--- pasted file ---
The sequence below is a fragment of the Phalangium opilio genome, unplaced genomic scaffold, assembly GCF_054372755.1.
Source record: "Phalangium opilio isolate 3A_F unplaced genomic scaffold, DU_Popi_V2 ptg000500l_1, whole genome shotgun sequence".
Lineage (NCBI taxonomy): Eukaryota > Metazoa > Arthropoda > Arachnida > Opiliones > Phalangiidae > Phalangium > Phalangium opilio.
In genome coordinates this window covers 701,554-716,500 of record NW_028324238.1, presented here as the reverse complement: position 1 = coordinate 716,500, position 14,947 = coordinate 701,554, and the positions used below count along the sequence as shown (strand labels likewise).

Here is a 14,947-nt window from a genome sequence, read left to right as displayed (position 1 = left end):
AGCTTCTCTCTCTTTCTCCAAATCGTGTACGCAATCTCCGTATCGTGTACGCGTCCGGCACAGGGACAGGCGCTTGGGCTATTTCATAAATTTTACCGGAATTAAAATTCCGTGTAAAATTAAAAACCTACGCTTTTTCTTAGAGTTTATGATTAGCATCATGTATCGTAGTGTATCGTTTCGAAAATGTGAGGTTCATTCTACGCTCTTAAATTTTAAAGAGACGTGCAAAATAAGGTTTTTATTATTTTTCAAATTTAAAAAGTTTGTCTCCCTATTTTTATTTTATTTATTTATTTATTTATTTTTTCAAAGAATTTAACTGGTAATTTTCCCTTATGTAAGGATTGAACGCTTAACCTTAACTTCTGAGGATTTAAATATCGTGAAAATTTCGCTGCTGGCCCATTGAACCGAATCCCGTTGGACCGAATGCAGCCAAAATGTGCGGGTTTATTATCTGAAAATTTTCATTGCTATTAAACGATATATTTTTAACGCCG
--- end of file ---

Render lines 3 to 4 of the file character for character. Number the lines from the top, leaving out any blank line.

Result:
Lineage (NCBI taxonomy): Eukaryota > Metazoa > Arthropoda > Arachnida > Opiliones > Phalangiidae > Phalangium > Phalangium opilio.
In genome coordinates this window covers 701,554-716,500 of record NW_028324238.1, presented here as the reverse complement: position 1 = coordinate 716,500, position 14,947 = coordinate 701,554, and the positions used below count along the sequence as shown (strand labels likewise).